AS they prepare to vote in parliamentary elections Monday, Canadians show signs of the distrust for ``politics as usual'' now sweeping the industrial democracies. With a long recession, an unemployment rate of 11 percent, and a growing federal deficit, Canadian voters will likely drive the ruling Progressive Conservative Party, or Tories, from office.
But the discontent extends far beyond disaffection with Tories: Voters are questioning the longterm consensus that has held bilingual Canada together.
Canada's existence has always been problematic, dating to the French surrender of Quebec to England in 1763. Regional demands have conflicted with Canadian national aspirations. But the three major parties dominating politics after World War II - Tories, Liberals, and socialist New Democrats - have joined when necessary to keep regionalism at bay. These efforts suffered a stunning blow last October. In a national referendum, 53 percent of voters rejected the Charlottetown Accord, the Ottawa-backed constitutional agreement aimed at ending Quebec's secessionist threat.
Dissatisfaction with the players in Canadian politics has strengthened two grass-roots parties that arose during last year's referendum debate: the Bloc Quebecois and the western-based Reform Party. The threat of Italian-style minority governments, and a feeling of uncertainty, loom large. Americans, who have all but ignored Canada's election, now must turn their attention north. At the very least, NAFTA's future is in question.
A year ago, Tory decline was a given. Prime Minister Brian Mulroney, the least popular leader in Canadian history, had no choice but to resign. But Canada's Tories - whose policies are more akin to European Christian Democrats than to American conservatives - staged a small comeback. By naming Defense Minister Kim Campbell, a Vancouver lawyer with a sense of humor, to be prime minister, the Tories distanced themselves from Mr. Mulroney.
Chants of ``Kim, Kim, you're just like him'' showed that reshaping the Tory image was not enough. ``Campbellmania'' has faded. Today, the prime minister is perceived as short on substance and out of touch with the middle class.
Quebec often threatens to separate from Canada. Now, however, separatists are seeking for the first time to control Quebec's delegation in Ottawa. Polls show the Bloc - led by ex-Conservative Lucien Bouchard, an environment minister under Mulroney - will capture 50 of the francophone province's 75 seats in the House of Commons. The Bloc has been able to win broad support by steering clear of its pre-campaign emphasis on Quebec independence.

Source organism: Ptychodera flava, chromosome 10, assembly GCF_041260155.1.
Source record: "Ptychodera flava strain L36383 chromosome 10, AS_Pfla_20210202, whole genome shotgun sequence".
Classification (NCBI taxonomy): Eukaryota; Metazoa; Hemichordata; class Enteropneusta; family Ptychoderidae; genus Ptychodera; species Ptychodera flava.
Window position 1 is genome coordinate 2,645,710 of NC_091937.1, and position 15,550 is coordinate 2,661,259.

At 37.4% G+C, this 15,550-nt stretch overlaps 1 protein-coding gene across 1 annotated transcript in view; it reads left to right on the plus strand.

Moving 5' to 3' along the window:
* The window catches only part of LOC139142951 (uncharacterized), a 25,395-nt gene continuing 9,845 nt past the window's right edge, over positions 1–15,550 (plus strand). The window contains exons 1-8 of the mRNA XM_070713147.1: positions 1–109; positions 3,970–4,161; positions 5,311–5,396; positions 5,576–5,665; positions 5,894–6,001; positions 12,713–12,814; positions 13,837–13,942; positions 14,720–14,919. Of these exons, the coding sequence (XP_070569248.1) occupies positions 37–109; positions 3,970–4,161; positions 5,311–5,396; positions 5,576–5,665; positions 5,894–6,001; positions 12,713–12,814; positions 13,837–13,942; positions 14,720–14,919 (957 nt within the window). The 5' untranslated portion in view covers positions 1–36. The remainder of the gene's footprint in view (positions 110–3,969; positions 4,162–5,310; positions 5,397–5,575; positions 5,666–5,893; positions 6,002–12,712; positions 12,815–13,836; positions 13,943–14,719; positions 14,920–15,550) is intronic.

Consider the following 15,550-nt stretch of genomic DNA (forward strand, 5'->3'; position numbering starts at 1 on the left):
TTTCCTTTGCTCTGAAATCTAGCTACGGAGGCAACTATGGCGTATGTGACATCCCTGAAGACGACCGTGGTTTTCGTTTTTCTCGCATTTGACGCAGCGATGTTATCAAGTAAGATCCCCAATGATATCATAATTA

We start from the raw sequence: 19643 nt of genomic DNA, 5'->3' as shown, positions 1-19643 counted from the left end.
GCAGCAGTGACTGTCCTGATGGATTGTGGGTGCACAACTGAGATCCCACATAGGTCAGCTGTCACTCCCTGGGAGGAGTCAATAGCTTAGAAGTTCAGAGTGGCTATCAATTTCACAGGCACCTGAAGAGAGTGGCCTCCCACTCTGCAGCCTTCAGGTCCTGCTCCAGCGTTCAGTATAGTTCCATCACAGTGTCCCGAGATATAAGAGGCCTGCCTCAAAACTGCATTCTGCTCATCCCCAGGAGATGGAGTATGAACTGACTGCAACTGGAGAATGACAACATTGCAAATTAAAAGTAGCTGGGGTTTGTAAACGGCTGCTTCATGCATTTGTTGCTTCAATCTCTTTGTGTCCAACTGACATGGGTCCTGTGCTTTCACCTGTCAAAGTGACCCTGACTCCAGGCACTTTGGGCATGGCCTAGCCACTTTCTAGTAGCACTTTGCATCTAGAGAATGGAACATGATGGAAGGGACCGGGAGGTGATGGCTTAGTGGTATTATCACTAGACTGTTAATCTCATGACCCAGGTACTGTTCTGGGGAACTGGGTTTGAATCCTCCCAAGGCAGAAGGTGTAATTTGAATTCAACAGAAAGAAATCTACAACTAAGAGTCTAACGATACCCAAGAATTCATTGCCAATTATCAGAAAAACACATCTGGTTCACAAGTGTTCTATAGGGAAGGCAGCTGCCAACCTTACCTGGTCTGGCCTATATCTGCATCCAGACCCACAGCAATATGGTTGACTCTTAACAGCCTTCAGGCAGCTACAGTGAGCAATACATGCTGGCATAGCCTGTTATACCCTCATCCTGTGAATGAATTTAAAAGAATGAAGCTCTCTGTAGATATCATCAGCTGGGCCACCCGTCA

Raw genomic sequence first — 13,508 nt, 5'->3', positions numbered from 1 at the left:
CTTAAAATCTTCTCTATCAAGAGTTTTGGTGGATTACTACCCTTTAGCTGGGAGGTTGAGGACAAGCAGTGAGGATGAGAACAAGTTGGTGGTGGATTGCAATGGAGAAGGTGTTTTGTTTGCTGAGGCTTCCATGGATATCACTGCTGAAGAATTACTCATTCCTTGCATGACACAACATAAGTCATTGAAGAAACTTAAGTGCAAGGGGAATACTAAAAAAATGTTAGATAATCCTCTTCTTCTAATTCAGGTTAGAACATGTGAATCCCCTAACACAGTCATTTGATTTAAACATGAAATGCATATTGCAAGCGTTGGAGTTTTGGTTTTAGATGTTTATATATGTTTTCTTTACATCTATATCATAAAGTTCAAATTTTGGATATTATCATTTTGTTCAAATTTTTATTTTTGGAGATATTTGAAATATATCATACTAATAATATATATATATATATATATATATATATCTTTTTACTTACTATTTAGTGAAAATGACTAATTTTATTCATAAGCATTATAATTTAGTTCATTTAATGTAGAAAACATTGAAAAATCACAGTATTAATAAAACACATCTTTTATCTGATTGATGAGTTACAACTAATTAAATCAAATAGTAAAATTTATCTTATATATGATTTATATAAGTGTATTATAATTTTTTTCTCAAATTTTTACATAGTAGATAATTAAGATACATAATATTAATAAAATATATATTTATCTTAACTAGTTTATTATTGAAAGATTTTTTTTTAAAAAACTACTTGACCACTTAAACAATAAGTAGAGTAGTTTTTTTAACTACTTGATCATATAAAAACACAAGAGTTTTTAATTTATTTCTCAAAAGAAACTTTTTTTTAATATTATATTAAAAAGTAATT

A vote for the Bloc is by no means equal to a vote for Quebec sovereignty. But the imminent strong Bloc vote will lead to a showdown referendum on Quebec's status in the near future.
English-speaking Canadians are voicing their anger with the Bloc by rallying behind the Reform Party, now in second place among anglophone voters. Reform, based in Alberta, was Canada's sagebrush rebellion: an anti-tax movement of westerners upset with federal bureaucrats who they feel ignore the middle class and dote on minorities, especially Quebeckers.
LED by Preston Manning, a blunt-speaking evangelical Protestant, Reform is presenting Canadian voters with a genuine right-of-center alternative. By attacking Ottawa, campaigning on deficit reduction and traditional values, Reform has captured the Tories' western base through a Reagan-style coalition of social conservatives, neoconservative intellectuals, and middle-class voters angry with taxes.
Reform's surge is more remarkable as it has challenged the high cost of one of Canada's sacred cows, national health care. A sign of Reform's strength is that Conservatives and Liberals, who used to slug it out with each other, are attacking Mr. Manning's movement.
Canada's next prime minister is likely to be Jean Chretien, the amiable leader of the Liberal Party. Mr. Chretien, a Quebecker who has been in parliament for three decades, was a loyal adviser to former Prime Minister Pierre Trudeau. In recent weeks, Chretien has been running a rose garden-style campaign, avoiding specifics while calling for deficit reduction and spending to stimulate employment. In the recent Angus Reid poll, his support climbed to 37 percent, with Conservatives getting 22 percent and Reform 18 percent. Chretien's strategy has worked largely because voters see Liberals as the stalwart federalists best able to battle Reform and the Bloc.
Canada's election is likely to have a direct impact on free trade. Although the Liberals have forsaken their anti-free-trade stance, NAFTA - signed into Canadian law earlier this year - remains unpopular with a large part of the population. If, in its efforts to woo recalcitrant congressional Democrats, the Clinton administration seeks to amend NAFTA to enhance American exports, a Liberal government will seek to review the accord to strengthen Canada's position. The Liberals' lukewarm allegiance to NAFTA would become even more tepid should they be forced to form a coalition government with their most likely partner, the socialist New Democratic Party. The NDP has declared that the cost of its support will be to scrap the free-trade treaty. This potential threat to free trade is but one of many new directions in policy we can expect from the changes now afoot in Canada. The Opinion/Essay Page welcomes manuscripts. Authors of articles will be notified by telephone. Authors of articles not accepted will be notified by postcard. Send manuscripts by mail to Opinions/Essays, One Norway Street, Boston, MA 02115, by fax to 617 -450-2317, or by Internet E-mail to OPED@RACHELCSPS.COM.